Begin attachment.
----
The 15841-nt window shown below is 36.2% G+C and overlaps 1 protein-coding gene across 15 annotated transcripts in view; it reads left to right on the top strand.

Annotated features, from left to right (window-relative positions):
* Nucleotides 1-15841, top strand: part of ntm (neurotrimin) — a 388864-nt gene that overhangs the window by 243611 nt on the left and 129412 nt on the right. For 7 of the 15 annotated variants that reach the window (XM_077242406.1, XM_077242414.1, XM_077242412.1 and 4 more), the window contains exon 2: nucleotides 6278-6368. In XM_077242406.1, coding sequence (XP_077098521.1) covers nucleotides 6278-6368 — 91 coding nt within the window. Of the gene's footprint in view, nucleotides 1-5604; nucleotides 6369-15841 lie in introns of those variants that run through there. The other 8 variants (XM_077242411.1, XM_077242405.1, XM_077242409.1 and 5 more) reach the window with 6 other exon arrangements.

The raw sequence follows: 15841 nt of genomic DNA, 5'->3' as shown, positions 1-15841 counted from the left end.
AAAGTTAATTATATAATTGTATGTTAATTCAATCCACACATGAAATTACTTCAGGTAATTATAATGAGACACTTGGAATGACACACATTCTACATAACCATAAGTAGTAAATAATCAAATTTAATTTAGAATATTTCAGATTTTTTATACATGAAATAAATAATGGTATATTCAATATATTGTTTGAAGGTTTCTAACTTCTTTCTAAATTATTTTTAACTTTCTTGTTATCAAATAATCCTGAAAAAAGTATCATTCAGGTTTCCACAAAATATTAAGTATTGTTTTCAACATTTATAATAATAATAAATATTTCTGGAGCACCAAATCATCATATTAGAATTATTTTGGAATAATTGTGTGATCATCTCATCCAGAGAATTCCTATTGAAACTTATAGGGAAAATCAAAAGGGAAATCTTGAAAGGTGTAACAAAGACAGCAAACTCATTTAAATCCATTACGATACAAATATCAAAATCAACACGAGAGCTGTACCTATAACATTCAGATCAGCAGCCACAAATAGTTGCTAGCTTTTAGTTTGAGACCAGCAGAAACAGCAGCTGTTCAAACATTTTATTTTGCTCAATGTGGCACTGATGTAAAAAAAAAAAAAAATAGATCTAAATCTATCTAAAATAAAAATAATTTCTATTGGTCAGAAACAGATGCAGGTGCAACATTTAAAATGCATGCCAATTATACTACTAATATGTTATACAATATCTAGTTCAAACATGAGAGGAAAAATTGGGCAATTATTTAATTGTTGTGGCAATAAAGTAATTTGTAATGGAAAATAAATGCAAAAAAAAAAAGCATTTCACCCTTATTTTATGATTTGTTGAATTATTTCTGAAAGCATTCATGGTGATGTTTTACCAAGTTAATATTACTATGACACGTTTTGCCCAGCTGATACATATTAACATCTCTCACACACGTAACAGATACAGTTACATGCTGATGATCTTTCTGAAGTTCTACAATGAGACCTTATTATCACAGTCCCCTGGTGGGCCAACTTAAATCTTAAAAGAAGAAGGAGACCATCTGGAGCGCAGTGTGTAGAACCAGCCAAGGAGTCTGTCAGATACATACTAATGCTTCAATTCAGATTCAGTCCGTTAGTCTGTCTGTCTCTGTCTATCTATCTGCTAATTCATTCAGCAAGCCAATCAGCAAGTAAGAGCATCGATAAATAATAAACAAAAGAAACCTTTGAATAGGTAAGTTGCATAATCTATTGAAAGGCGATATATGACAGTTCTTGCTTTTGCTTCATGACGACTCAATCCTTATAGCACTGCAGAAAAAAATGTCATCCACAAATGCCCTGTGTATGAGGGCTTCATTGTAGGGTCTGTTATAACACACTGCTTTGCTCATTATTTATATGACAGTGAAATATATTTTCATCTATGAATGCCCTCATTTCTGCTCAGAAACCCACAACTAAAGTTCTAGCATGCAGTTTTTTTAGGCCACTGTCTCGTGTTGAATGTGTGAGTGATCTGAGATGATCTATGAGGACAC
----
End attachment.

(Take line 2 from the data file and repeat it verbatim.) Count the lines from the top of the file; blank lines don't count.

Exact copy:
Annotated features, from left to right (window-relative positions):